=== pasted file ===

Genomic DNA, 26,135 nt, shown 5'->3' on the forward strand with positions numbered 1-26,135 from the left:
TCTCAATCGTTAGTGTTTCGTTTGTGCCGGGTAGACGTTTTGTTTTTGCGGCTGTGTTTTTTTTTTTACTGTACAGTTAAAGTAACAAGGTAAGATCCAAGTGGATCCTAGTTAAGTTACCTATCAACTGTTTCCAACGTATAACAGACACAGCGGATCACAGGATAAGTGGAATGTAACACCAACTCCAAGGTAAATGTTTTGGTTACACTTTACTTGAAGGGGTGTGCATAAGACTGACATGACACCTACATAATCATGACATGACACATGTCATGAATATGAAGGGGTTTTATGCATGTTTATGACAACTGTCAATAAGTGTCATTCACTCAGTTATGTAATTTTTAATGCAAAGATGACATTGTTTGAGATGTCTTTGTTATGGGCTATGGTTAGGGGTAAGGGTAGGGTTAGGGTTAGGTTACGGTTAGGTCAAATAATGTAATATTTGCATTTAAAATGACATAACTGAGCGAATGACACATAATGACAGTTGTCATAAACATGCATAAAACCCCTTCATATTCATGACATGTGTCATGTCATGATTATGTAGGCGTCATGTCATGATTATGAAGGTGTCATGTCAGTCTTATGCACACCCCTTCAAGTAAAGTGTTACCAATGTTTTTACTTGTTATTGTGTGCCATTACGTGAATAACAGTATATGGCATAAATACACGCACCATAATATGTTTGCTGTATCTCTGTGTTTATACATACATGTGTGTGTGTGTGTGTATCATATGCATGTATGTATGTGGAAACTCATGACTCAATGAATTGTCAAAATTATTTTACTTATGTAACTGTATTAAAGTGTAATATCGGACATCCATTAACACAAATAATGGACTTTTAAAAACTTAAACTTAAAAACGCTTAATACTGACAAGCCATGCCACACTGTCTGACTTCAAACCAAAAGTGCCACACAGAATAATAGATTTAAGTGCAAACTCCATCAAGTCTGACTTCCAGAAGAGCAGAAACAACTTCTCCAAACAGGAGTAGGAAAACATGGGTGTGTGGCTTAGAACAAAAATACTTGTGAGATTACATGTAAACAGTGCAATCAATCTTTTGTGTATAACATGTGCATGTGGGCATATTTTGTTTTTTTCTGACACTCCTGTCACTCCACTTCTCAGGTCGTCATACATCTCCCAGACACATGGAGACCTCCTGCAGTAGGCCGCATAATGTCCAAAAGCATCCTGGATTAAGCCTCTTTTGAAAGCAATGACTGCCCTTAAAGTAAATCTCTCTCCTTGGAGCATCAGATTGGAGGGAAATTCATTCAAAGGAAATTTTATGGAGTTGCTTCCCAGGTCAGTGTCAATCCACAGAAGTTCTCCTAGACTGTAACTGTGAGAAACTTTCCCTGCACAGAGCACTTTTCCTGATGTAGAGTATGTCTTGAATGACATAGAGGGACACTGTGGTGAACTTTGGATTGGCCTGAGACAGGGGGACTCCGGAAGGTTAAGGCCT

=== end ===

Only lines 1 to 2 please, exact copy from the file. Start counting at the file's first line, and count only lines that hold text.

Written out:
Genomic DNA, 26,135 nt, shown 5'->3' on the forward strand with positions numbered 1-26,135 from the left:
TCTCAATCGTTAGTGTTTCGTTTGTGCCGGGTAGACGTTTTGTTTTTGCGGCTGTGTTTTTTTTTTTACTGTACAGTTAAAGTAACAAGGTAAGATCCAAGTGGATCCTAGTTAAGTTACCTATCAACTGTTTCCAACGTATAACAGACACAGCGGATCACAGGATAAGTGGAATGTAACACCAACTCCAAGGTAAATGTTTTGGTTACACTTTACTTGAAGGGGTGTGCATAAGACTGACATGACACCTACATAATCATGACATGACACATGTCATGAATATGAAGGGGTTTTATGCATGTTTATGACAACTGTCAATAAGTGTCATTCACTCAGTTATGTAATTTTTAATGCAAAGATGACATTGTTTGAGATGTCTTTGTTATGGGCTATGGTTAGGGGTAAGGGTAGGGTTAGGGTTAGGTTACGGTTAGGTCAAATAATGTAATATTTGCATTTAAAATGACATAACTGAGCGAATGACACATAATGACAGTTGTCATAAACATGCATAAAACCCCTTCATATTCATGACATGTGTCATGTCATGATTATGTAGGCGTCATGTCATGATTATGAAGGTGTCATGTCAGTCTTATGCACACCCCTTCAAGTAAAGTGTTACCAATGTTTTTACTTGTTATTGTGTGCCATTACGTGAATAACAGTATATGGCATAAATACACGCACCATAATATGTTTGCTGTATCTCTGTGTTTATACATACATGTGTGTGTGTGTGTGTATCATATGCATGTATGTATGTGGAAACTCATGACTCAATGAATTGTCAAAATTATTTTACTTATGTAACTGTATTAAAGTGTAATATCGGACATCCATTAACACAAATAATGGACTTTTAAAAACTTAAACTTAAAAACGCTTAATACTGACAAGCCATGCCACACTGTCTGACTTCAAACCAAAAGTGCCACACAGAATAATAGATTTAAGTGCAAACTCCATCAAGTCTGACTTCCAGAAGAGCAGAAACAACTTCTCCAAACAGGAGTAGGAAAACATGGGTGTGTGGCTTAGAACAAAAATACTTGTGAGATTACATGTAAACAGTGCAATCAATCTTTTGTGTATAACATGTGCATGTGGGCATATTTTGTTTTTTTCTGACACTCCTGTCACTCCACTTCTCAGGTCGTCATACATCTCCCAGACACATGGAGACCTCCTGCAGTAGGCCGCATAATGTCCAAAAGCATCCTGGATTAAGCCTCTTTTGAAAGCAATGACTGCCCTTAAAGTAAATCTCTCTCCTTGGAGCATCAGATTGGAGGGAAATTCATTCAAAGGAAATTTTATGGAGTTGCTTCCCAGGTCAGTGTCAATCCACAGAAGTTCTCCTAGACTGTAACTGTGAGAAACTTTCCCTGCACAGAGCACTTTTCCTGATGTAGAGTATGTCTTGAATGACATAGAGGGACACTGTGGTGAACTTTGGATTGGCCTGAGACAGGGGGACTCCGGAAGGTTAAGGCCT